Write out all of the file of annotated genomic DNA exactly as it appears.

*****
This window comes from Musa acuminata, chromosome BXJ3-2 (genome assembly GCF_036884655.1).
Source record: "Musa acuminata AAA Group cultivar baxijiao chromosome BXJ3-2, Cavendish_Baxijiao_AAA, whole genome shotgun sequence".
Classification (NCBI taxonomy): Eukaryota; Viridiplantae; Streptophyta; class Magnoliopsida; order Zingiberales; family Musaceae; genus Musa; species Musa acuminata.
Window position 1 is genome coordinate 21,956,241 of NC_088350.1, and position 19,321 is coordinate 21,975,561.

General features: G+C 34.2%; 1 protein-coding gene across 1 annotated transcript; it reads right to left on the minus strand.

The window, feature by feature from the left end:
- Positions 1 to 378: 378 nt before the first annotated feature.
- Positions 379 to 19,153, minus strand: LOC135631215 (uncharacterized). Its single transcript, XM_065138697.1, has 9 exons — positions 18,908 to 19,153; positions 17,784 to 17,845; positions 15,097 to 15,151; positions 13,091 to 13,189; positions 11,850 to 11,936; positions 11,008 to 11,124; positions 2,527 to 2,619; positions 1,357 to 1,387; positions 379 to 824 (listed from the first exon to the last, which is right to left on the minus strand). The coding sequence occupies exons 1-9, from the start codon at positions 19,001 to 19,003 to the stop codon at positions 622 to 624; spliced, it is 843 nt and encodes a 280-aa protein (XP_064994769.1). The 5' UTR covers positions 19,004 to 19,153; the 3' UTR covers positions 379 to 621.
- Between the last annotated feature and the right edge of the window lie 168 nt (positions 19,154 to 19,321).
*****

This window comes from Musa acuminata, chromosome BXJ3-2 (genome assembly GCF_036884655.1).
Source record: "Musa acuminata AAA Group cultivar baxijiao chromosome BXJ3-2, Cavendish_Baxijiao_AAA, whole genome shotgun sequence".
Classification (NCBI taxonomy): Eukaryota; Viridiplantae; Streptophyta; class Magnoliopsida; order Zingiberales; family Musaceae; genus Musa; species Musa acuminata.
Window position 1 is genome coordinate 21,956,241 of NC_088350.1, and position 19,321 is coordinate 21,975,561.

General features: G+C 34.2%; 1 protein-coding gene across 1 annotated transcript; it reads right to left on the minus strand.

The window, feature by feature from the left end:
- Positions 1 to 378: 378 nt before the first annotated feature.
- Positions 379 to 19,153, minus strand: LOC135631215 (uncharacterized). Its single transcript, XM_065138697.1, has 9 exons — positions 18,908 to 19,153; positions 17,784 to 17,845; positions 15,097 to 15,151; positions 13,091 to 13,189; positions 11,850 to 11,936; positions 11,008 to 11,124; positions 2,527 to 2,619; positions 1,357 to 1,387; positions 379 to 824 (listed from the first exon to the last, which is right to left on the minus strand). The coding sequence occupies exons 1-9, from the start codon at positions 19,001 to 19,003 to the stop codon at positions 622 to 624; spliced, it is 843 nt and encodes a 280-aa protein (XP_064994769.1). The 5' UTR covers positions 19,004 to 19,153; the 3' UTR covers positions 379 to 621.
- Between the last annotated feature and the right edge of the window lie 168 nt (positions 19,154 to 19,321).